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This paper aims to overview the need for tobacco harm reduction, the consumer products that facilitate tobacco harm reduction and the barriers to its implementation. The worldwide endemic of tobacco smoking results in the death of over seven million smokers a year. Cigarette quit rates are very low, from 3%–12%, and relapse rates are high, from 75%–80% in the first six months and 30%– 40% even after one year of abstinence. In addition, some smokers do not desire to quit. Cigarette substitution in tobacco harm reduction is one strategy that may reduce the burden of morbidity and mortality.

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Instagram is a visual social media platform which is wildly popular, particularly with young people. Researchers interested in public health at Aalto university in Finland studied how vaping is represented on the platform. By using artificial intelligence, they were able to analyze hundreds of thousands of posts from a 6-month period last year, and found that a large portion of posts are promoting controversial flavored e-liquids to young audiences. The research worked by downloading every image on Instagram that had a caption including "#vaping" on the network for June to November 2019. "We knew this would be predominantly promotional material," said Dr. Aqdas Malik from the department of computer science who studies public health and the internet, "but we were interested in what types of images these would be, and who was posting them." What the neural network showed was that 40% of the images—the largest proportion out of the 6 categories—were of (...)

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Governments worldwide should not ban alternative smoking products, or they will miss an "enormous" opportunity to phase out traditional cigarettes, tobacco giant Philip Morris warned.

This came as the US Food and Drug Administration gave the company approval last week to market its four heat-not-burn tobacco devices as "modified risk tobacco products."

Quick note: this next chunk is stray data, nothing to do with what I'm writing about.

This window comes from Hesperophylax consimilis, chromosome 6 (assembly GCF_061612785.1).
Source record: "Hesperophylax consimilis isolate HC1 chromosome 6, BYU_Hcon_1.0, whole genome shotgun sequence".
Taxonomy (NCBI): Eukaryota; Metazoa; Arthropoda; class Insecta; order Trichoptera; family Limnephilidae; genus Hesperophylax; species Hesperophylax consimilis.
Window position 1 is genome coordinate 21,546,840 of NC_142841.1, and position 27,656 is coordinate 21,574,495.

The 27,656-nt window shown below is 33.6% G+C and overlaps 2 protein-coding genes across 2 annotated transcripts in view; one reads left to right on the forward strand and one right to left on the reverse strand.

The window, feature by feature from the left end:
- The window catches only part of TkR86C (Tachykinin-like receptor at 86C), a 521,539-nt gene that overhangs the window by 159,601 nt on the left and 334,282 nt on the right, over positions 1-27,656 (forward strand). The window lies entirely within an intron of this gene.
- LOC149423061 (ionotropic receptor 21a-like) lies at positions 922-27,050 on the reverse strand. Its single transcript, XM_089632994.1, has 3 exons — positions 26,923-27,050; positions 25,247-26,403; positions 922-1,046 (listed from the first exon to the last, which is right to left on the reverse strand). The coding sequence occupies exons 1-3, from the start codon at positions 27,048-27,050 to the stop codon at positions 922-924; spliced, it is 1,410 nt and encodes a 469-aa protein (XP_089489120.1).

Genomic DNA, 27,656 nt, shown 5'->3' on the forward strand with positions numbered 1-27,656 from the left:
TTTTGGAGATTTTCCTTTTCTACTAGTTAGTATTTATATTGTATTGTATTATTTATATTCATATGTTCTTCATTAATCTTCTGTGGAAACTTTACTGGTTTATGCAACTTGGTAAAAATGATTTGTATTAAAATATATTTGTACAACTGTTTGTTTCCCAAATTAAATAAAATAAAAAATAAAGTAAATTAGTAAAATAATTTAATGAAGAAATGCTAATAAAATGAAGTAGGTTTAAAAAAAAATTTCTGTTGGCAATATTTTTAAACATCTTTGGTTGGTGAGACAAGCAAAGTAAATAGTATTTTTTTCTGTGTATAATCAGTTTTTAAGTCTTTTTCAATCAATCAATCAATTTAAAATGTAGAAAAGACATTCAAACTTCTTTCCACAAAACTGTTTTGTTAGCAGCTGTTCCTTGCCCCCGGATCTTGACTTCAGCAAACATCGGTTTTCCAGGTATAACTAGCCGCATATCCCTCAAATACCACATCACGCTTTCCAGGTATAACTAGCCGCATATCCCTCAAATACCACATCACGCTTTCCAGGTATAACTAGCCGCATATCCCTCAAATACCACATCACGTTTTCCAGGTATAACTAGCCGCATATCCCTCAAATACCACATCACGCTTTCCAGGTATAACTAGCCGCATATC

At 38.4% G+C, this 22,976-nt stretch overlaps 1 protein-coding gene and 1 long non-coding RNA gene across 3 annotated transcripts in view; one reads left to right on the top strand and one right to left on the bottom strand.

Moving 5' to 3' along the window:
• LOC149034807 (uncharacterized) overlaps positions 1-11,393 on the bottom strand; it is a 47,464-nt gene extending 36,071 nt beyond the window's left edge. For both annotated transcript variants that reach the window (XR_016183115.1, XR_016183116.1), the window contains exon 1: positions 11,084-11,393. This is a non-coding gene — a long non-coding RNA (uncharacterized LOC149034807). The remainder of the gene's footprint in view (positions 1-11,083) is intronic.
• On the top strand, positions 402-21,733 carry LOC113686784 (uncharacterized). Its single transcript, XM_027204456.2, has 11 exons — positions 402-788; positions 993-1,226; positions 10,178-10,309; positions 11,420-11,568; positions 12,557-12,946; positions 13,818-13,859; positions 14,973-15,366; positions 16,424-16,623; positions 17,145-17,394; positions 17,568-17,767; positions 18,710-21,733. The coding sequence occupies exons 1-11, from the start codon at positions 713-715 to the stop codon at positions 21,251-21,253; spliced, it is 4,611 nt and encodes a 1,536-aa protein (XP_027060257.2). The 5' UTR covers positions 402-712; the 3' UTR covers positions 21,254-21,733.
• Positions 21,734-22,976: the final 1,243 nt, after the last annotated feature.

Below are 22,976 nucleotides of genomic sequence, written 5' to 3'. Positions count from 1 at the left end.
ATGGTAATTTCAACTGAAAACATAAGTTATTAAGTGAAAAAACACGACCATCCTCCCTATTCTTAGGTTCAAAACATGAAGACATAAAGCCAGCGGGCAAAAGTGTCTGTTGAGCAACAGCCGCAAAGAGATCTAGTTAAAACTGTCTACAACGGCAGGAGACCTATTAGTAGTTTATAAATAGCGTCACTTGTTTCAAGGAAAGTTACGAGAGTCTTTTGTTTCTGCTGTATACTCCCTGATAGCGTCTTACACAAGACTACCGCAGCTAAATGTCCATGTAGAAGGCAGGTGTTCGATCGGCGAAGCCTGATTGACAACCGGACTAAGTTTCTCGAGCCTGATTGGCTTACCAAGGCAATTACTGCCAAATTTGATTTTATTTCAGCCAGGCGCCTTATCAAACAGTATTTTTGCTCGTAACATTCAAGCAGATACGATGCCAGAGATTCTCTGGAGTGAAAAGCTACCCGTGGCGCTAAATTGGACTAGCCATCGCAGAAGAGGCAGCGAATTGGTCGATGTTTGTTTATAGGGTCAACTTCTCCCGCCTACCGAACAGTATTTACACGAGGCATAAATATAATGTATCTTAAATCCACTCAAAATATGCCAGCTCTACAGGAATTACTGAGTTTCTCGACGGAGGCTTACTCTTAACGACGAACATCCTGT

Philip Morris International chief executive Andre Calantzopoulos called the authorization a "historical moment" for public health.

"For so many years, tobacco control policies have focused on restrictive measures in order to convince people to quit [smoking]," he said, [...]

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Today's announcement of new national regulations restricting e-cigarette advertising is a much-needed advancement that will reduce youth vaping and help protect youth from becoming addicted to nicotine. The Canadian Cancer Society applauds Minister of Health Patty Hajdu and the federal government for adopting these important regulations. The regulations include an extensive ban on e-cigarette advertising, with an exception for locations where youth do not have access. The regulations come into effect on August 7, 2020, although for certain retail locations the implementation date is September 6, 2020. Youth vaping in Canada has more than tripled in just four years. Data from the Canadian Student Tobacco, Alcohol and Drugs survey found that (...)

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Your doctor could be asking you a new question next time you go in for a check-up: do you vape?
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Doctors are becoming increasingly concerned over the use of e-cigarettes and vapes amid fears the industry isn’t regulated properly. The Medical Journal of Australia has published a call for further investigation of vaping by doctors from researchers at Alfred Health, led by Dr Eli Dabscheck.

Dr Dabscheck and his colleagues advised physicians to start asking patients about e-cigarette use and warning them about the potential dangers, but notes more research is required to determine what those dangers are.

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Canadian province Nova Scotia has published a ridiculous list of prohibitions on vaping products – criminalising most vapers in the process. It was celebrated in the media by calls for legislators to go even further. In Tax Information Bulletin 5111, notice is given of amendments to the Revenue Act and Revenue Act Regulations - Prohibitions on Vaping Products. As of 12:01 am, September 15, “there will be limitations on the possession, sale and transfer of Vaping Products.” The incredible list is as follows (...)

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The Food and Drug Administration (FDA) has issued a modified risk tobacco product (MRTP) marketing order for the IQOS tobacco heating system, a major step toward Philip Morris International’s stated goal of achieving a “smoke-free world.”